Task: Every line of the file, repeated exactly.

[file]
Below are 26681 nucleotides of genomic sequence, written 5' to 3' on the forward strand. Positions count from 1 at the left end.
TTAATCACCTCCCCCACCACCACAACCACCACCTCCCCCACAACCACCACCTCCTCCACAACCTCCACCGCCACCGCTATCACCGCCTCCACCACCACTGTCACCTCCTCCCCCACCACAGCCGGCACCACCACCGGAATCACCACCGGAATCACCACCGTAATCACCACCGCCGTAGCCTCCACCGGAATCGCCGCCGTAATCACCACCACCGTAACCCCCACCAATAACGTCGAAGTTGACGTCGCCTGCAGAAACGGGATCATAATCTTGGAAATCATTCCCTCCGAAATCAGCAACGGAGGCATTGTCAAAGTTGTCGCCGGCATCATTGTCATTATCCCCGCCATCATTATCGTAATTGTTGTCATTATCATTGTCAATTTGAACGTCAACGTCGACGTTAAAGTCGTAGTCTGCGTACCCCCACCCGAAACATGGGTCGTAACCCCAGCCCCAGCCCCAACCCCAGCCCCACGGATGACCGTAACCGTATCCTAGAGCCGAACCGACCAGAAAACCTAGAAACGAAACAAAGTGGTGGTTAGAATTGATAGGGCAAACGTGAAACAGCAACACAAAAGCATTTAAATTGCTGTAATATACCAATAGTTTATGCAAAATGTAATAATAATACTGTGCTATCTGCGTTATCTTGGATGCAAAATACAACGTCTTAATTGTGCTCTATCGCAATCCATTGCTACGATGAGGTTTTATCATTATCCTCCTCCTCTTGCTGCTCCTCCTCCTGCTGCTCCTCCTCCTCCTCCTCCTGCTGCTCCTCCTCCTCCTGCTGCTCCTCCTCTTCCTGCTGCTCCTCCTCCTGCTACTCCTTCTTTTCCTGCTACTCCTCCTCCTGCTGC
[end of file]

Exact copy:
Below are 26681 nucleotides of genomic sequence, written 5' to 3' on the forward strand. Positions count from 1 at the left end.
TTAATCACCTCCCCCACCACCACAACCACCACCTCCCCCACAACCACCACCTCCTCCACAACCTCCACCGCCACCGCTATCACCGCCTCCACCACCACTGTCACCTCCTCCCCCACCACAGCCGGCACCACCACCGGAATCACCACCGGAATCACCACCGTAATCACCACCGCCGTAGCCTCCACCGGAATCGCCGCCGTAATCACCACCACCGTAACCCCCACCAATAACGTCGAAGTTGACGTCGCCTGCAGAAACGGGATCATAATCTTGGAAATCATTCCCTCCGAAATCAGCAACGGAGGCATTGTCAAAGTTGTCGCCGGCATCATTGTCATTATCCCCGCCATCATTATCGTAATTGTTGTCATTATCATTGTCAATTTGAACGTCAACGTCGACGTTAAAGTCGTAGTCTGCGTACCCCCACCCGAAACATGGGTCGTAACCCCAGCCCCAGCCCCAACCCCAGCCCCACGGATGACCGTAACCGTATCCTAGAGCCGAACCGACCAGAAAACCTAGAAACGAAACAAAGTGGTGGTTAGAATTGATAGGGCAAACGTGAAACAGCAACACAAAAGCATTTAAATTGCTGTAATATACCAATAGTTTATGCAAAATGTAATAATAATACTGTGCTATCTGCGTTATCTTGGATGCAAAATACAACGTCTTAATTGTGCTCTATCGCAATCCATTGCTACGATGAGGTTTTATCATTATCCTCCTCCTCTTGCTGCTCCTCCTCCTGCTGCTCCTCCTCCTCCTCCTCCTGCTGCTCCTCCTCCTCCTGCTGCTCCTCCTCTTCCTGCTGCTCCTCCTCCTGCTACTCCTTCTTTTCCTGCTACTCCTCCTCCTGCTGC